I know that being a more Mustachian type than most people really moves the baseline as to what you consider to be "good with finances" and "bad with finances". I've always been pretty frugal but am much more so now; I consider my previous spending habits excessive even though I was still saving 40-50% of my money (depending on the year). I got crap for how frugal I was THEN. Mind you, I make a good salary so spending that much is quite a bit of money (although below the national average I'm sure).
For example, my sister was telling me about a guy she was dating; she was considering breaking up with him and was listing some of his good/bad qualities. She said, "He's great with finances." I pointed out how often he gets hammered at the bar and said that didn't strike me as great with finances. She said, "He has no debt." I pointed out how, sure, he doesn't have debt, but he spends all his money on what I consider to be toys (nice truck, Harley motorcycle) and has a little savings but doesn't seem to have a long-term savings goal. She said, "Well, it's not bad for someone who's 26." It's a fair point. Sure, I don't see his expenses as great since he's buying depreciating assets instead of investing. However, to her (and most people), he's not doing bad since he doesn't have a loan on them. He really isn't in a bad situation, but since I don't see it as ideal for me, I tend to still see it as "bad with finances".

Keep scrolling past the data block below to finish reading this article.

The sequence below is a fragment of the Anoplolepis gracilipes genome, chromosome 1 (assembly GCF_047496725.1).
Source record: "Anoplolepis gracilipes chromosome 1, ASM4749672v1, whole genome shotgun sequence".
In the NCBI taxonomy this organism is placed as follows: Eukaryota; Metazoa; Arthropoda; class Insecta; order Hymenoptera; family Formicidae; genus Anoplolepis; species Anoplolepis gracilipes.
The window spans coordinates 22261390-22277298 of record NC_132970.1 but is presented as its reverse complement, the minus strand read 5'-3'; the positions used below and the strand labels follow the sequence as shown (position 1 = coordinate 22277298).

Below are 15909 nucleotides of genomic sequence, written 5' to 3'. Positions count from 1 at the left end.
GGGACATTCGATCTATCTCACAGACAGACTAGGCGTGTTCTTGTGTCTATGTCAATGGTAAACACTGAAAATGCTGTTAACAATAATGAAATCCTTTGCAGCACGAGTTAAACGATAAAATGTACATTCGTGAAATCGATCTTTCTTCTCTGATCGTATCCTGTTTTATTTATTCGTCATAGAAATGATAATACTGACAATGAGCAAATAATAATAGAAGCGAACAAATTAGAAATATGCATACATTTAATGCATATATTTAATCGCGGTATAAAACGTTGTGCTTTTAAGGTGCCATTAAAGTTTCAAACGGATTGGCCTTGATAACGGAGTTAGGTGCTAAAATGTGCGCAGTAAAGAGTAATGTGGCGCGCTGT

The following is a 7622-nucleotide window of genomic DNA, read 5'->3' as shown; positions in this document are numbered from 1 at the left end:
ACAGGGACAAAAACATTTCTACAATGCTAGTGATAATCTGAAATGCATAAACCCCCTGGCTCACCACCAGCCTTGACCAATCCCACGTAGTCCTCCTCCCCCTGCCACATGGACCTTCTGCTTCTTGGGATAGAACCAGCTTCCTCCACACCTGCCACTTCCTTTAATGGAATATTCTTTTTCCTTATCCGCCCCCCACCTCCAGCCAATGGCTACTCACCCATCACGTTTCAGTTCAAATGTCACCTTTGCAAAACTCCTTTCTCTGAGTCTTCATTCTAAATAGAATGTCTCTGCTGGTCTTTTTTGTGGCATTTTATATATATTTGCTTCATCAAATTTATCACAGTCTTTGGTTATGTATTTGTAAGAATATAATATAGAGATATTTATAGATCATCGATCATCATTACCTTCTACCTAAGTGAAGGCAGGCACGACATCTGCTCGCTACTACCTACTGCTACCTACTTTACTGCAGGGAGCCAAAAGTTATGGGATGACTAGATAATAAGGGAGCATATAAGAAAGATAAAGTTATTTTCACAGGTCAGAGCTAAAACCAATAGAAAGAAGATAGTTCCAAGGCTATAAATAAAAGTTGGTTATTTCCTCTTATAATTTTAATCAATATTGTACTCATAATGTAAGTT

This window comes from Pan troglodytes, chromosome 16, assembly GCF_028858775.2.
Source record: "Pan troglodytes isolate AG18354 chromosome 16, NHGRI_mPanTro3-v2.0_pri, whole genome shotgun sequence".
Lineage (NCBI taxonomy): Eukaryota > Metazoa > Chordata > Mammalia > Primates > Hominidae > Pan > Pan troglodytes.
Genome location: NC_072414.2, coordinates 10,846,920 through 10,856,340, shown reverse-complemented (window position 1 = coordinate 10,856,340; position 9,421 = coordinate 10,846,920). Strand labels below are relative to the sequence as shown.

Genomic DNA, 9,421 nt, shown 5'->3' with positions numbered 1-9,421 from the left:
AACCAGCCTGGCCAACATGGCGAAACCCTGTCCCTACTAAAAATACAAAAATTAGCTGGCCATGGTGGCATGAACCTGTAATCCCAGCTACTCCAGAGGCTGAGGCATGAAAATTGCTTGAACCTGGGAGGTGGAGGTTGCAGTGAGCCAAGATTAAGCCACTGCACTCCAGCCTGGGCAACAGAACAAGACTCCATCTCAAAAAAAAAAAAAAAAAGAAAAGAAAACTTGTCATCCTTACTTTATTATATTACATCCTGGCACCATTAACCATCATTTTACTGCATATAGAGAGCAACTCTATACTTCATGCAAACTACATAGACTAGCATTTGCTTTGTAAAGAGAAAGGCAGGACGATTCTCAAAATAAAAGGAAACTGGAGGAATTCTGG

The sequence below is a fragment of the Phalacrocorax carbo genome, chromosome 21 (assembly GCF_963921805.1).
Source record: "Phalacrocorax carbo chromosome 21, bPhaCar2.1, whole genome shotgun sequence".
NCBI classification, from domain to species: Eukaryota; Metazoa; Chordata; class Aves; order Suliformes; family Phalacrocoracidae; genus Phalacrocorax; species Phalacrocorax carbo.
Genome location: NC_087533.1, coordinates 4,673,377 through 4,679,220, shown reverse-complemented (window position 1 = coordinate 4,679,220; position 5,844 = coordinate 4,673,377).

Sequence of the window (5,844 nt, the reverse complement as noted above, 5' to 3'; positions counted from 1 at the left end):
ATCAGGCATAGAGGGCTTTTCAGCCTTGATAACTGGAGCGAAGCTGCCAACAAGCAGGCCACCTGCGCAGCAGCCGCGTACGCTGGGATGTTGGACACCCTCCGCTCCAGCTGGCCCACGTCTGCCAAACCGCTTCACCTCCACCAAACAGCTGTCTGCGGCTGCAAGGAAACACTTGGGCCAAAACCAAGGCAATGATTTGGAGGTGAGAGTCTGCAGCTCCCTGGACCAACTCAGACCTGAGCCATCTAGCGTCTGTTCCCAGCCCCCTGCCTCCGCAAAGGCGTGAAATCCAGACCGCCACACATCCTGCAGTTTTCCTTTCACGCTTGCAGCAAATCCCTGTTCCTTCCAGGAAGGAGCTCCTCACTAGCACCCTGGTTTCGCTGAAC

For a lot of people, including my other sister and my dad, being "good with finances" means being able to balance your check book and making sure you don't overdraft on your account. It means paying your bills on time, including your credit card even if you carry a $5K balance at 20%. To me, it's maintaining at least a 50% savings rate. I have to keep that in mind when discussing finances with people outside of this forum.